Six I-70/71 caps still on city's wish list
Cost of overpasses: at least $53 million

Thursday,  July 19, 2007

By Tim Doulin


The city has identified six preferred locations to build caps over the I-70/71 freeway Downtown, but finding the money to build them remains an issue.

Spring, Long and Broad streets are favored sites for caps on the eastern leg of the project, and 3rd, High and Front streets on the southern leg.

It would cost an estimated $53 million to $65 million to build the six caps, which essentially are widened overpasses. They could include trees, even buildings. The more grand, the more expensive.

About $22 million is committed to the caps: $10 million from ODOT and $12 million from the Mid-Ohio Regional Planning Commission.

"Some caps are more expensive than others. Some have a higher priority, according to the public," said Mark Kelsey, the city's public-service director. "Obviously, we will factor that into our decision-making."

ODOT has the final say on the location and design, Kelsey said.

The department has $525 million earmarked to rebuild I-70 through Downtown and I-71 north to I-670. The plan is to expand the number of lanes on both stretches and eliminate much of the confusion and congestion caused by traffic entering and exiting the highway.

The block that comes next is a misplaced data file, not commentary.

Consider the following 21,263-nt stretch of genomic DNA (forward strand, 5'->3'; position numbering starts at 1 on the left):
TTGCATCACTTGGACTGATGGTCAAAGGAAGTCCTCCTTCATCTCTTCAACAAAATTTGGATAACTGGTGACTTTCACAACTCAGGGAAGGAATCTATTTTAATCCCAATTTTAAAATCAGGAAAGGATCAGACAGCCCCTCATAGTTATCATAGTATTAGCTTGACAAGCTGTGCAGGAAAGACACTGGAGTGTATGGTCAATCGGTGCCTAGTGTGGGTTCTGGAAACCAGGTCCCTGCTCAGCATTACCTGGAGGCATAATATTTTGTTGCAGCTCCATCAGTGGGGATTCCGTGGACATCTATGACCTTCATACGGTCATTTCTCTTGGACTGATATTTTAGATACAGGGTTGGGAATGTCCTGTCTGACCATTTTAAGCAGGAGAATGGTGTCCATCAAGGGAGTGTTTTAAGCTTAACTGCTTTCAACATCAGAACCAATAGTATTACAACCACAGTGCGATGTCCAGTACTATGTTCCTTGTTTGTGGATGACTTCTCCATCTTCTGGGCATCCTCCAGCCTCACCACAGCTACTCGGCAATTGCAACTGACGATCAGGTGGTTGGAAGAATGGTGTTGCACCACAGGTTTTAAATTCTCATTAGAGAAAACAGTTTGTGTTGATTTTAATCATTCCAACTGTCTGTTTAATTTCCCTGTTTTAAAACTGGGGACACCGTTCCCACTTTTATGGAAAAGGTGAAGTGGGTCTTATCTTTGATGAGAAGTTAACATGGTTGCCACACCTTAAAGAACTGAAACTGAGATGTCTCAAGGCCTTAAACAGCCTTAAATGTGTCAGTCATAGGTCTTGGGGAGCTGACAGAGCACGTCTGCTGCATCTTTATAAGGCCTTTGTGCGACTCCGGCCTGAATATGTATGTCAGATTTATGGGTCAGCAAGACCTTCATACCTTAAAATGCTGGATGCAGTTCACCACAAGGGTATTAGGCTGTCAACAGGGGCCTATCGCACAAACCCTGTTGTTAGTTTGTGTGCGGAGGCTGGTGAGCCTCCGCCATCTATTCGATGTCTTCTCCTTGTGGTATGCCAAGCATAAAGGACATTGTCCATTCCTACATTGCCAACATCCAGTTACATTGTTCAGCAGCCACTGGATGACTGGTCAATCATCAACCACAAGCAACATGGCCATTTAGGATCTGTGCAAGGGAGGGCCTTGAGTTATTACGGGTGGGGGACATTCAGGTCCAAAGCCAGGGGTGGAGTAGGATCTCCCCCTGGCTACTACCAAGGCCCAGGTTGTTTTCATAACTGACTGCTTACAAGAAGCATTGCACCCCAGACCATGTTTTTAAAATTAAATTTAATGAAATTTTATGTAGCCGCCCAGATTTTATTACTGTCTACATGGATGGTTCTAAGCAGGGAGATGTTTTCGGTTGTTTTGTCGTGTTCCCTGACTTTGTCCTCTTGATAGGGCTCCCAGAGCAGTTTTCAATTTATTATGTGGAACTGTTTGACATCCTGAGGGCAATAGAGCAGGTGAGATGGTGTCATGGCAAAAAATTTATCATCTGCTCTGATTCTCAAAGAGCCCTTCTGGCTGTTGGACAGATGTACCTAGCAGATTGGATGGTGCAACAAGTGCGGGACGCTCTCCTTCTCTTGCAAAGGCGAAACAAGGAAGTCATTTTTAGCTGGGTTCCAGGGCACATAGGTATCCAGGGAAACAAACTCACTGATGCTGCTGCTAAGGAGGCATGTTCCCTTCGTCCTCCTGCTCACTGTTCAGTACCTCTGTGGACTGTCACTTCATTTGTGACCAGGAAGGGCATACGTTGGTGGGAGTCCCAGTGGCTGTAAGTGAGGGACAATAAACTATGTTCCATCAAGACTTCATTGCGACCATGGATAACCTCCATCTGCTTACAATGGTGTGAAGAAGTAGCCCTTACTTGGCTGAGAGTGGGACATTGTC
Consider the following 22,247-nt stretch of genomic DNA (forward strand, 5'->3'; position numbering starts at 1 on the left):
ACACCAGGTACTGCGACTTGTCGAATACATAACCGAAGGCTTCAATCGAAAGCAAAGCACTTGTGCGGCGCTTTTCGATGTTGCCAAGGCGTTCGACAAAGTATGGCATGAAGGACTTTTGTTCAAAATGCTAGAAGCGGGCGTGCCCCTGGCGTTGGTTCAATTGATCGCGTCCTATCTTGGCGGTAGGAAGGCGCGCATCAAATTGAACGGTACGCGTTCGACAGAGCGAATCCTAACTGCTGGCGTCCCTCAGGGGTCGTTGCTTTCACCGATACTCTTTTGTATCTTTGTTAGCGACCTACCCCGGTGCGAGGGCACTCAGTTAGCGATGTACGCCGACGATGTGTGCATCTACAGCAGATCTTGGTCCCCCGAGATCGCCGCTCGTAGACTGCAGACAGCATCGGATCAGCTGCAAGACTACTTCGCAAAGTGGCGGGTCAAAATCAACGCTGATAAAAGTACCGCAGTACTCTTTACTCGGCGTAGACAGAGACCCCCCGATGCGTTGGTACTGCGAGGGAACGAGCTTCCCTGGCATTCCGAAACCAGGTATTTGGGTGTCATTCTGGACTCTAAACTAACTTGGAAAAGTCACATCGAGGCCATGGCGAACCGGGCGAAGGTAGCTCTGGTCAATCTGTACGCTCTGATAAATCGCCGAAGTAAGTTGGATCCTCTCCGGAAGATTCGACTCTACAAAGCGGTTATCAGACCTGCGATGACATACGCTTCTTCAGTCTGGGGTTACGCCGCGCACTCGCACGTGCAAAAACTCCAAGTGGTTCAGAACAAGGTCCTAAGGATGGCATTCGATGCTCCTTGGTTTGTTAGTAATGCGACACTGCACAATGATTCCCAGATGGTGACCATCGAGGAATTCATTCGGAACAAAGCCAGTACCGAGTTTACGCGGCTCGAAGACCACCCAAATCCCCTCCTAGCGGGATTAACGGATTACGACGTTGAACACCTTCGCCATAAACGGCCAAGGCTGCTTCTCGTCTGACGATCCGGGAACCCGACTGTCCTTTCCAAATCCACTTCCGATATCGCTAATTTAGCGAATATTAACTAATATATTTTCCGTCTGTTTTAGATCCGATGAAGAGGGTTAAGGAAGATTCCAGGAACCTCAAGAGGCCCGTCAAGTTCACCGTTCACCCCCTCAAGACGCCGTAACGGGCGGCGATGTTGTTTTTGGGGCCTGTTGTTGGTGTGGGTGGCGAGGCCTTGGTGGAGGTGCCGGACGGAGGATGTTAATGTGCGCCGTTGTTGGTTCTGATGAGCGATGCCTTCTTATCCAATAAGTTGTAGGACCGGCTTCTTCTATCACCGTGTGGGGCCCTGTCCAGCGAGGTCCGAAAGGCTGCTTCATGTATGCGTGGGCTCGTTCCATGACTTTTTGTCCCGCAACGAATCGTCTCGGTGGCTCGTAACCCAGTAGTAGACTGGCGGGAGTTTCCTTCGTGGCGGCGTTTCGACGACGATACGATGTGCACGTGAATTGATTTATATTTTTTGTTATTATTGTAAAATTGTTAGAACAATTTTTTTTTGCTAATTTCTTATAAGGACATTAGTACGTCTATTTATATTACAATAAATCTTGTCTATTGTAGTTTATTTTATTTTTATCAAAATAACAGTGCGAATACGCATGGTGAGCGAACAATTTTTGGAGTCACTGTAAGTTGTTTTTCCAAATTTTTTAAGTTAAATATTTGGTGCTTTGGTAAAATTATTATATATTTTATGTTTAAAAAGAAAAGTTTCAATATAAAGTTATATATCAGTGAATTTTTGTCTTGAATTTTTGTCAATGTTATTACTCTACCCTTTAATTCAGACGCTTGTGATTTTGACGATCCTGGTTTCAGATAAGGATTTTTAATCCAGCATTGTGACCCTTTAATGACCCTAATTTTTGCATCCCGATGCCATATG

City and state officials and others think the caps will better connect nearby neighborhoods, such as the Near East Side, German Village and the Brewery District, with Downtown.

A dozen potential sites have been studied.

"I think there is a fairly strong consensus on what capping we would like to do," said Robert Milbourne, president of the Columbus Partnership, a civic-improvement group made up of central Ohio business leaders.

"The remaining issue is funding it."

A state loan to the city is a possible source of money. The city also hopes developers and the county will contribute money.

There is a cap over I-670 on N. High Street that has restaurants and shops. However, no final designs have been drawn for caps over I-70/71.

"What we like to see is those things that hide the freeway by creating, at the very least, wider sidewalks for folks to come across and some other amenities so you don't feel like you are coming across a freeway," ODOT spokesman Scott Varner said.